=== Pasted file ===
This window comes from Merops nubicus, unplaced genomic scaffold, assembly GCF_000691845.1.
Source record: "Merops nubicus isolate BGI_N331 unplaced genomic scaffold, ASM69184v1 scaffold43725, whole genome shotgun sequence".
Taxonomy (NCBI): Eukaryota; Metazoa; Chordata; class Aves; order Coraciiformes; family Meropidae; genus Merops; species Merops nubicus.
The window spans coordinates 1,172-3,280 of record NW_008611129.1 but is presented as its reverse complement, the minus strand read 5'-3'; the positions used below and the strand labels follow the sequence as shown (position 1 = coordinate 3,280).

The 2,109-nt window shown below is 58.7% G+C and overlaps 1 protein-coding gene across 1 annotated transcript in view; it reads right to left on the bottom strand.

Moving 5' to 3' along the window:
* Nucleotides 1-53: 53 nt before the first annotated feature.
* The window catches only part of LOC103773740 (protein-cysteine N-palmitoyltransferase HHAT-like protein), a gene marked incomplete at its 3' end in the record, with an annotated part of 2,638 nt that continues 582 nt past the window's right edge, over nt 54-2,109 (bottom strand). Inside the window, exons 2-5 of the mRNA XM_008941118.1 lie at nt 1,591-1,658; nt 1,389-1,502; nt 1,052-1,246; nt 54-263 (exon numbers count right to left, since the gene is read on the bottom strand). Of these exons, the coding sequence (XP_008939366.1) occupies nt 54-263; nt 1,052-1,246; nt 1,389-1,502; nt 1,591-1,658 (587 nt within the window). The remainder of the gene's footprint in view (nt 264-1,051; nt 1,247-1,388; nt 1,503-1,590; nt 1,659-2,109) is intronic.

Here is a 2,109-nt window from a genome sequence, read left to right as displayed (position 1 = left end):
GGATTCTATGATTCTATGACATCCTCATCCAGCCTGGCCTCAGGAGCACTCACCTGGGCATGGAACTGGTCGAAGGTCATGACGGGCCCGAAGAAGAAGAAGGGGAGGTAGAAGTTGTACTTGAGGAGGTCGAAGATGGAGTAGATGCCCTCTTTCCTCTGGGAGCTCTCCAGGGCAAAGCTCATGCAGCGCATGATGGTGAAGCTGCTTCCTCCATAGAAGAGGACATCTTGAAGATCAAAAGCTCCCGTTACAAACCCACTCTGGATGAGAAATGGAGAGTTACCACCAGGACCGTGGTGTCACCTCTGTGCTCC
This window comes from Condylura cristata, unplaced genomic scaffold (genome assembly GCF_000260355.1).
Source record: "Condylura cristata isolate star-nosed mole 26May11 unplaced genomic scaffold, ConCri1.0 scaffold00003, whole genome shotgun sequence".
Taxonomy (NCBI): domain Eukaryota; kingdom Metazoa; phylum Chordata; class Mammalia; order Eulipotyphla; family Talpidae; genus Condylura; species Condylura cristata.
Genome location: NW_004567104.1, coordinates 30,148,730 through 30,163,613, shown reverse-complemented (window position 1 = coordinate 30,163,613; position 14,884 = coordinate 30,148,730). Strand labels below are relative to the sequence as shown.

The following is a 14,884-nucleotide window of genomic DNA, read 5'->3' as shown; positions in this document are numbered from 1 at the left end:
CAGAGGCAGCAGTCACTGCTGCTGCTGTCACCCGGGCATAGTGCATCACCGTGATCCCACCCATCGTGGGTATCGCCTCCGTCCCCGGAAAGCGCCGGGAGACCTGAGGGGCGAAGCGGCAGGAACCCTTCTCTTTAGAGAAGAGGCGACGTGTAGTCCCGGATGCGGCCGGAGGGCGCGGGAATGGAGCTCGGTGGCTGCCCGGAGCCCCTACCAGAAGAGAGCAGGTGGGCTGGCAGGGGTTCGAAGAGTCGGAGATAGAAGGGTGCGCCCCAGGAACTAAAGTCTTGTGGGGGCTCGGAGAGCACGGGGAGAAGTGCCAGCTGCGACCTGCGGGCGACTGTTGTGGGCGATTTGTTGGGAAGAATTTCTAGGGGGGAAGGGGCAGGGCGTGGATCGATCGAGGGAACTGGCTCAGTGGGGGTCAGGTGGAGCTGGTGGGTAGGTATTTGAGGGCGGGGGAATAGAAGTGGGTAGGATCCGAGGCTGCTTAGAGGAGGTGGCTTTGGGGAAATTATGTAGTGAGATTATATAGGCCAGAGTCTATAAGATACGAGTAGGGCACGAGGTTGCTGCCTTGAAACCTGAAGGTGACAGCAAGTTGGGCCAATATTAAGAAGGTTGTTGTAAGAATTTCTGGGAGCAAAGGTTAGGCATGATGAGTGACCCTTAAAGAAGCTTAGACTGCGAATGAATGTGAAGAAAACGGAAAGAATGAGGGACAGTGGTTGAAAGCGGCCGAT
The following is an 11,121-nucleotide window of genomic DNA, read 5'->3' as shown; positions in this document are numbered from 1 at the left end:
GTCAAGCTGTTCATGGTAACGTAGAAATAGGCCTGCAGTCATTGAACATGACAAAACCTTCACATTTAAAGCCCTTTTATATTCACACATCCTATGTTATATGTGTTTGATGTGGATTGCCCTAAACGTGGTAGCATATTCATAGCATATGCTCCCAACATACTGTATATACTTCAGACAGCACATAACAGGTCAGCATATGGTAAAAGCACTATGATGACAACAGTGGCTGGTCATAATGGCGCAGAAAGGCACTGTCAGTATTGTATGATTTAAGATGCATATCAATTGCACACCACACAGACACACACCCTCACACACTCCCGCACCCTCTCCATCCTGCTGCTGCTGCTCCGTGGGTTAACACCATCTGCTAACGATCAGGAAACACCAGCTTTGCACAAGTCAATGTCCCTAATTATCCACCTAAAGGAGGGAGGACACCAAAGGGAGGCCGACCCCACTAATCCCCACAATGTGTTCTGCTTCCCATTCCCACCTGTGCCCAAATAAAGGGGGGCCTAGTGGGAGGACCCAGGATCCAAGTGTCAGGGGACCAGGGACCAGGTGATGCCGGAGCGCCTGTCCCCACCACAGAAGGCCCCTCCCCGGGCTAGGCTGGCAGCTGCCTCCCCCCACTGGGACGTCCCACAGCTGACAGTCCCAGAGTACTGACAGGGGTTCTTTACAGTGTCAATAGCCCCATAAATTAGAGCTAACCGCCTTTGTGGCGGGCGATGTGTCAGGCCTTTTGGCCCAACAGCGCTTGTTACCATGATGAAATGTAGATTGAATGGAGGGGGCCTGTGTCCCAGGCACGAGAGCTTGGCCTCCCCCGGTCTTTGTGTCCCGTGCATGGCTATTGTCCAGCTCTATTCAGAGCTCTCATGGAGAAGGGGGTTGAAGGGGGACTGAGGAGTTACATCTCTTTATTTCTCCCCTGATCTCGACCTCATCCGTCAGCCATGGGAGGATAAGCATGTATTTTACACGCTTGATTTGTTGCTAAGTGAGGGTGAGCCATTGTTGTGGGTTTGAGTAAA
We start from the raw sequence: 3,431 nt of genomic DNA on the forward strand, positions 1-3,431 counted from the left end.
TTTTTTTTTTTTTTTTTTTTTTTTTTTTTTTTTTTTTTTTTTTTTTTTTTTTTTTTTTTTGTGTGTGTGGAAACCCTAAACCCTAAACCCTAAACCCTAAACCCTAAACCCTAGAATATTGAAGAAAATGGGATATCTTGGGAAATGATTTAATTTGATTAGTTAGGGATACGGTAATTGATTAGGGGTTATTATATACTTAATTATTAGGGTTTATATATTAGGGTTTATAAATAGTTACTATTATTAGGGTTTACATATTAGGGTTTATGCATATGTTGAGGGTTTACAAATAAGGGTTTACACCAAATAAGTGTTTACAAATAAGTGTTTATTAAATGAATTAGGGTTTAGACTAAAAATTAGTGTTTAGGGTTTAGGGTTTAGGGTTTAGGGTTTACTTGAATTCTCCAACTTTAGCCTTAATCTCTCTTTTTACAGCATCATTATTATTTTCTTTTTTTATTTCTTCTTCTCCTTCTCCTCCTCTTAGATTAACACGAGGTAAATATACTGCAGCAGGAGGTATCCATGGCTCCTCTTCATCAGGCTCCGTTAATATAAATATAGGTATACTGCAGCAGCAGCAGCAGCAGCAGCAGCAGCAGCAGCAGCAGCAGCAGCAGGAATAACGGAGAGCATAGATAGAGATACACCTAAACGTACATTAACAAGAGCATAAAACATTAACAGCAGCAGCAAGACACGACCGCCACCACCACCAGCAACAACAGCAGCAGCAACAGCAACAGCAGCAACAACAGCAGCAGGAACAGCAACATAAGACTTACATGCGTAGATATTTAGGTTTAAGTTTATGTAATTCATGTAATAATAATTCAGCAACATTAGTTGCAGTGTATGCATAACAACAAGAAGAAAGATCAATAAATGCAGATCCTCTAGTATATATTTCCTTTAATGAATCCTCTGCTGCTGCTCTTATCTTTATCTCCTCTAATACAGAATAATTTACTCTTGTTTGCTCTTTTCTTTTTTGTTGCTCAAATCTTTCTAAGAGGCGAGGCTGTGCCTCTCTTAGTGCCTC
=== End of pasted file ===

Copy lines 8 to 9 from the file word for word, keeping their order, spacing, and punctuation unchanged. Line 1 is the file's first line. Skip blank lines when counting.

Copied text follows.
* The window catches only part of LOC103773740 (protein-cysteine N-palmitoyltransferase HHAT-like protein), a gene marked incomplete at its 3' end in the record, with an annotated part of 2,638 nt that continues 582 nt past the window's right edge, over nt 54-2,109 (bottom strand). Inside the window, exons 2-5 of the mRNA XM_008941118.1 lie at nt 1,591-1,658; nt 1,389-1,502; nt 1,052-1,246; nt 54-263 (exon numbers count right to left, since the gene is read on the bottom strand). Of these exons, the coding sequence (XP_008939366.1) occupies nt 54-263; nt 1,052-1,246; nt 1,389-1,502; nt 1,591-1,658 (587 nt within the window). The remainder of the gene's footprint in view (nt 264-1,051; nt 1,247-1,388; nt 1,503-1,590; nt 1,659-2,109) is intronic.

Here is a 2,109-nt window from a genome sequence, read left to right as displayed (position 1 = left end):